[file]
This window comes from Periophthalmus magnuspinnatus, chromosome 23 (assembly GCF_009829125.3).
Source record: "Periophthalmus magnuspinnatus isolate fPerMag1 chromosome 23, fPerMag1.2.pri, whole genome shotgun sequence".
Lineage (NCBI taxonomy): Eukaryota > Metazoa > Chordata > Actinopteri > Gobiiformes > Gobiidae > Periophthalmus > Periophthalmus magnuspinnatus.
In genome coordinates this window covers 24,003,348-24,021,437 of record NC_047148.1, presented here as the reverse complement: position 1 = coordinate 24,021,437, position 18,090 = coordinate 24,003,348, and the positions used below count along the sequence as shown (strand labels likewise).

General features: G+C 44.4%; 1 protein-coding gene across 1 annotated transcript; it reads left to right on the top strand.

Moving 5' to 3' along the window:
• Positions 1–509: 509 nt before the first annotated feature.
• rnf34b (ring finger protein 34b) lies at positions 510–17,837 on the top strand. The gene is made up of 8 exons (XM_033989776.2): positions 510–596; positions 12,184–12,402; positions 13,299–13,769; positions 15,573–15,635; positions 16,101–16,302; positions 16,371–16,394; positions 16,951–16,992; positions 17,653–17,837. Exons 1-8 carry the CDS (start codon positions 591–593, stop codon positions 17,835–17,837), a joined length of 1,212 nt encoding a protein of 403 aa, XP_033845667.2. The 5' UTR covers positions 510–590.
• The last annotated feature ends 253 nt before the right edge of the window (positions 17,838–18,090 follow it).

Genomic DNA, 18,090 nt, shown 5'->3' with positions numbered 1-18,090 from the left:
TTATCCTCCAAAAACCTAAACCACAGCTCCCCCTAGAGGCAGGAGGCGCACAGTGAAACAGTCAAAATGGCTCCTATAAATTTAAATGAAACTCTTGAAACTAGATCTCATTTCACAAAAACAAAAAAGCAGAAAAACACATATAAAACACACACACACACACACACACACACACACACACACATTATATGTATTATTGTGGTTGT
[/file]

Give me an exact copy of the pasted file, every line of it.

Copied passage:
This window comes from Periophthalmus magnuspinnatus, chromosome 23 (assembly GCF_009829125.3).
Source record: "Periophthalmus magnuspinnatus isolate fPerMag1 chromosome 23, fPerMag1.2.pri, whole genome shotgun sequence".
Lineage (NCBI taxonomy): Eukaryota > Metazoa > Chordata > Actinopteri > Gobiiformes > Gobiidae > Periophthalmus > Periophthalmus magnuspinnatus.
In genome coordinates this window covers 24,003,348-24,021,437 of record NC_047148.1, presented here as the reverse complement: position 1 = coordinate 24,021,437, position 18,090 = coordinate 24,003,348, and the positions used below count along the sequence as shown (strand labels likewise).

General features: G+C 44.4%; 1 protein-coding gene across 1 annotated transcript; it reads left to right on the top strand.

Moving 5' to 3' along the window:
• Positions 1–509: 509 nt before the first annotated feature.
• rnf34b (ring finger protein 34b) lies at positions 510–17,837 on the top strand. The gene is made up of 8 exons (XM_033989776.2): positions 510–596; positions 12,184–12,402; positions 13,299–13,769; positions 15,573–15,635; positions 16,101–16,302; positions 16,371–16,394; positions 16,951–16,992; positions 17,653–17,837. Exons 1-8 carry the CDS (start codon positions 591–593, stop codon positions 17,835–17,837), a joined length of 1,212 nt encoding a protein of 403 aa, XP_033845667.2. The 5' UTR covers positions 510–590.
• The last annotated feature ends 253 nt before the right edge of the window (positions 17,838–18,090 follow it).

Genomic DNA, 18,090 nt, shown 5'->3' with positions numbered 1-18,090 from the left:
TTATCCTCCAAAAACCTAAACCACAGCTCCCCCTAGAGGCAGGAGGCGCACAGTGAAACAGTCAAAATGGCTCCTATAAATTTAAATGAAACTCTTGAAACTAGATCTCATTTCACAAAAACAAAAAAGCAGAAAAACACATATAAAACACACACACACACACACACACACACACACACACACATTATATGTATTATTGTGGTTGT